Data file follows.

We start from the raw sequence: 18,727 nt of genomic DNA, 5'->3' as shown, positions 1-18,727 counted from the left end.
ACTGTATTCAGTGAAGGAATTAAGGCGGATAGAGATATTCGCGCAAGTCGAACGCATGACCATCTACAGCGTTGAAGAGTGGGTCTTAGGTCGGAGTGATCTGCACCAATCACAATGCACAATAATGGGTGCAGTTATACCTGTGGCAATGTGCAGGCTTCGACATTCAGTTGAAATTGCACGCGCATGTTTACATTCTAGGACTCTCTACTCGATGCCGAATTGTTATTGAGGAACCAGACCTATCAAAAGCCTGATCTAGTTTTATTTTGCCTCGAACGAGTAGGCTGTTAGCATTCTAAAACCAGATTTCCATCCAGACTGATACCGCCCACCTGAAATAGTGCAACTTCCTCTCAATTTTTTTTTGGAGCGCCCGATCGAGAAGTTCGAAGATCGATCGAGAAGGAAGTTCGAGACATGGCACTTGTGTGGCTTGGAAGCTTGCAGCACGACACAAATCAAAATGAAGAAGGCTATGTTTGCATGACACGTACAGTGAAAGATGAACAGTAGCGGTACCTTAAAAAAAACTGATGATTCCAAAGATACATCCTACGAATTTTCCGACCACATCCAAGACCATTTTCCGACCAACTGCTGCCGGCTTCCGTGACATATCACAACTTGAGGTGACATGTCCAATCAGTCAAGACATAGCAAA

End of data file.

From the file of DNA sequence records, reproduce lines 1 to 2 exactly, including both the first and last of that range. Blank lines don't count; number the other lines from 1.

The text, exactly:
We start from the raw sequence: 18,727 nt of genomic DNA, 5'->3' as shown, positions 1-18,727 counted from the left end.
ACTGTATTCAGTGAAGGAATTAAGGCGGATAGAGATATTCGCGCAAGTCGAACGCATGACCATCTACAGCGTTGAAGAGTGGGTCTTAGGTCGGAGTGATCTGCACCAATCACAATGCACAATAATGGGTGCAGTTATACCTGTGGCAATGTGCAGGCTTCGACATTCAGTTGAAATTGCACGCGCATGTTTACATTCTAGGACTCTCTACTCGATGCCGAATTGTTATTGAGGAACCAGACCTATCAAAAGCCTGATCTAGTTTTATTTTGCCTCGAACGAGTAGGCTGTTAGCATTCTAAAACCAGATTTCCATCCAGACTGATACCGCCCACCTGAAATAGTGCAACTTCCTCTCAATTTTTTTTTGGAGCGCCCGATCGAGAAGTTCGAAGATCGATCGAGAAGGAAGTTCGAGACATGGCACTTGTGTGGCTTGGAAGCTTGCAGCACGACACAAATCAAAATGAAGAAGGCTATGTTTGCATGACACGTACAGTGAAAGATGAACAGTAGCGGTACCTTAAAAAAAACTGATGATTCCAAAGATACATCCTACGAATTTTCCGACCACATCCAAGACCATTTTCCGACCAACTGCTGCCGGCTTCCGTGACATATCACAACTTGAGGTGACATGTCCAATCAGTCAAGACATAGCAAA